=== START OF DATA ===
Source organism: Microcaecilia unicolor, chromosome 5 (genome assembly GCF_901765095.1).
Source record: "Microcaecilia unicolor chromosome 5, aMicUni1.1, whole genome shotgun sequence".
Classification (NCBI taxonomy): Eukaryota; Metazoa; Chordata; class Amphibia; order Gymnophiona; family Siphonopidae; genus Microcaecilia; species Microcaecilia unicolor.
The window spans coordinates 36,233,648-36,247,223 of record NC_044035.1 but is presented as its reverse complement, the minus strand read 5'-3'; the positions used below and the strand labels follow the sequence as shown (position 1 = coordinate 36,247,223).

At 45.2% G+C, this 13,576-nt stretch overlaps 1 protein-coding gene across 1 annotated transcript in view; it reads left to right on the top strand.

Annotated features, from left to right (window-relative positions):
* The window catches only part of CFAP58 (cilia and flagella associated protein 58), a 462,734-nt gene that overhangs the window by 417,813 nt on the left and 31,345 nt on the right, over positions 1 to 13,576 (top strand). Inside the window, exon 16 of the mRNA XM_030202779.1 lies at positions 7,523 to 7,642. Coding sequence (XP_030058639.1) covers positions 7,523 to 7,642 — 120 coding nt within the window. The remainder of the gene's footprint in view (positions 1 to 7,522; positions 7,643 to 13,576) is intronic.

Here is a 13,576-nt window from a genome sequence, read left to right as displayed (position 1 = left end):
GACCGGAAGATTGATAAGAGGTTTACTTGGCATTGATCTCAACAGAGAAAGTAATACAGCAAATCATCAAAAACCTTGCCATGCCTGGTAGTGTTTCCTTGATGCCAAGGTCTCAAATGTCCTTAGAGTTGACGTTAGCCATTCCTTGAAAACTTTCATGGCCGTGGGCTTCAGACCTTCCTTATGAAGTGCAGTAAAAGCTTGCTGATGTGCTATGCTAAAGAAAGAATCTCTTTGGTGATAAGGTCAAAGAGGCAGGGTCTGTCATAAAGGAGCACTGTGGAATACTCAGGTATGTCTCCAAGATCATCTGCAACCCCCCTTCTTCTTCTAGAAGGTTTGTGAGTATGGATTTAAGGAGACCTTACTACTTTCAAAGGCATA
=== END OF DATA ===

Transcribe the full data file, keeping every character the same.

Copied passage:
Source organism: Microcaecilia unicolor, chromosome 5 (genome assembly GCF_901765095.1).
Source record: "Microcaecilia unicolor chromosome 5, aMicUni1.1, whole genome shotgun sequence".
Classification (NCBI taxonomy): Eukaryota; Metazoa; Chordata; class Amphibia; order Gymnophiona; family Siphonopidae; genus Microcaecilia; species Microcaecilia unicolor.
The window spans coordinates 36,233,648-36,247,223 of record NC_044035.1 but is presented as its reverse complement, the minus strand read 5'-3'; the positions used below and the strand labels follow the sequence as shown (position 1 = coordinate 36,247,223).

At 45.2% G+C, this 13,576-nt stretch overlaps 1 protein-coding gene across 1 annotated transcript in view; it reads left to right on the top strand.

Annotated features, from left to right (window-relative positions):
* The window catches only part of CFAP58 (cilia and flagella associated protein 58), a 462,734-nt gene that overhangs the window by 417,813 nt on the left and 31,345 nt on the right, over positions 1 to 13,576 (top strand). Inside the window, exon 16 of the mRNA XM_030202779.1 lies at positions 7,523 to 7,642. Coding sequence (XP_030058639.1) covers positions 7,523 to 7,642 — 120 coding nt within the window. The remainder of the gene's footprint in view (positions 1 to 7,522; positions 7,643 to 13,576) is intronic.

Here is a 13,576-nt window from a genome sequence, read left to right as displayed (position 1 = left end):
GACCGGAAGATTGATAAGAGGTTTACTTGGCATTGATCTCAACAGAGAAAGTAATACAGCAAATCATCAAAAACCTTGCCATGCCTGGTAGTGTTTCCTTGATGCCAAGGTCTCAAATGTCCTTAGAGTTGACGTTAGCCATTCCTTGAAAACTTTCATGGCCGTGGGCTTCAGACCTTCCTTATGAAGTGCAGTAAAAGCTTGCTGATGTGCTATGCTAAAGAAAGAATCTCTTTGGTGATAAGGTCAAAGAGGCAGGGTCTGTCATAAAGGAGCACTGTGGAATACTCAGGTATGTCTCCAAGATCATCTGCAACCCCCCTTCTTCTTCTAGAAGGTTTGTGAGTATGGATTTAAGGAGACCTTACTACTTTCAAAGGCATA